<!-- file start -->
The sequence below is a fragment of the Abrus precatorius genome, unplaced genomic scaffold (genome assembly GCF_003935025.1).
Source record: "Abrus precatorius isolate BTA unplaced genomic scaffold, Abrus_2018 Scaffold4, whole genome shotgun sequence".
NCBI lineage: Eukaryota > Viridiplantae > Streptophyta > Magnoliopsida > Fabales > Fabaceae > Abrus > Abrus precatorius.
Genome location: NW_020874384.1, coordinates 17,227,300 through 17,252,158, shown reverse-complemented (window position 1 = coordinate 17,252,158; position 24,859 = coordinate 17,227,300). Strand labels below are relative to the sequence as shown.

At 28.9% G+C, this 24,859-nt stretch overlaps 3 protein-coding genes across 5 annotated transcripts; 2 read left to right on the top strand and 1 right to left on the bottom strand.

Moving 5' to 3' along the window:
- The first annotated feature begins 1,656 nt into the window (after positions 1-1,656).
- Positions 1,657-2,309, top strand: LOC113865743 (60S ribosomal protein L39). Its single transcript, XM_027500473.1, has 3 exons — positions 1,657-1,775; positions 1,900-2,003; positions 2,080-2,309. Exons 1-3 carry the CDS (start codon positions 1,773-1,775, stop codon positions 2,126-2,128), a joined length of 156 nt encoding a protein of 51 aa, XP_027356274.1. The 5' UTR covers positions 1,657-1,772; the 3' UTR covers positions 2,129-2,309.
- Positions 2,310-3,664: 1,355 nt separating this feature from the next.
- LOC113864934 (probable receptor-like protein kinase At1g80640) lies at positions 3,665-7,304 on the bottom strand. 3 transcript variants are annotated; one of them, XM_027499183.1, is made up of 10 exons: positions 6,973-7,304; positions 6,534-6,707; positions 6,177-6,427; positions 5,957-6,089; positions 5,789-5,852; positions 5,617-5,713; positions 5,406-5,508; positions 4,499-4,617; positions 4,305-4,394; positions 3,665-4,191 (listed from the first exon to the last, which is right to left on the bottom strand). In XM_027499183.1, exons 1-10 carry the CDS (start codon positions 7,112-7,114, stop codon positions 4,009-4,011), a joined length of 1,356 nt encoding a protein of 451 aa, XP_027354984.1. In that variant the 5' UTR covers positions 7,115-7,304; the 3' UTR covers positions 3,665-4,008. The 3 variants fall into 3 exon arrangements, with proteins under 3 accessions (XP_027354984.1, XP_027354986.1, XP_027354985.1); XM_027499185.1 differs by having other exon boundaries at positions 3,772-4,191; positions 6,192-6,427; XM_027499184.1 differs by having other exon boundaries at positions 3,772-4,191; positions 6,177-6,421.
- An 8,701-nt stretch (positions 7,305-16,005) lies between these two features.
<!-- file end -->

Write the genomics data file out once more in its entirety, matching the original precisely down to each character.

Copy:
The sequence below is a fragment of the Abrus precatorius genome, unplaced genomic scaffold (genome assembly GCF_003935025.1).
Source record: "Abrus precatorius isolate BTA unplaced genomic scaffold, Abrus_2018 Scaffold4, whole genome shotgun sequence".
NCBI lineage: Eukaryota > Viridiplantae > Streptophyta > Magnoliopsida > Fabales > Fabaceae > Abrus > Abrus precatorius.
Genome location: NW_020874384.1, coordinates 17,227,300 through 17,252,158, shown reverse-complemented (window position 1 = coordinate 17,252,158; position 24,859 = coordinate 17,227,300). Strand labels below are relative to the sequence as shown.

At 28.9% G+C, this 24,859-nt stretch overlaps 3 protein-coding genes across 5 annotated transcripts; 2 read left to right on the top strand and 1 right to left on the bottom strand.

Moving 5' to 3' along the window:
- The first annotated feature begins 1,656 nt into the window (after positions 1-1,656).
- Positions 1,657-2,309, top strand: LOC113865743 (60S ribosomal protein L39). Its single transcript, XM_027500473.1, has 3 exons — positions 1,657-1,775; positions 1,900-2,003; positions 2,080-2,309. Exons 1-3 carry the CDS (start codon positions 1,773-1,775, stop codon positions 2,126-2,128), a joined length of 156 nt encoding a protein of 51 aa, XP_027356274.1. The 5' UTR covers positions 1,657-1,772; the 3' UTR covers positions 2,129-2,309.
- Positions 2,310-3,664: 1,355 nt separating this feature from the next.
- LOC113864934 (probable receptor-like protein kinase At1g80640) lies at positions 3,665-7,304 on the bottom strand. 3 transcript variants are annotated; one of them, XM_027499183.1, is made up of 10 exons: positions 6,973-7,304; positions 6,534-6,707; positions 6,177-6,427; positions 5,957-6,089; positions 5,789-5,852; positions 5,617-5,713; positions 5,406-5,508; positions 4,499-4,617; positions 4,305-4,394; positions 3,665-4,191 (listed from the first exon to the last, which is right to left on the bottom strand). In XM_027499183.1, exons 1-10 carry the CDS (start codon positions 7,112-7,114, stop codon positions 4,009-4,011), a joined length of 1,356 nt encoding a protein of 451 aa, XP_027354984.1. In that variant the 5' UTR covers positions 7,115-7,304; the 3' UTR covers positions 3,665-4,008. The 3 variants fall into 3 exon arrangements, with proteins under 3 accessions (XP_027354984.1, XP_027354986.1, XP_027354985.1); XM_027499185.1 differs by having other exon boundaries at positions 3,772-4,191; positions 6,192-6,427; XM_027499184.1 differs by having other exon boundaries at positions 3,772-4,191; positions 6,177-6,421.
- An 8,701-nt stretch (positions 7,305-16,005) lies between these two features.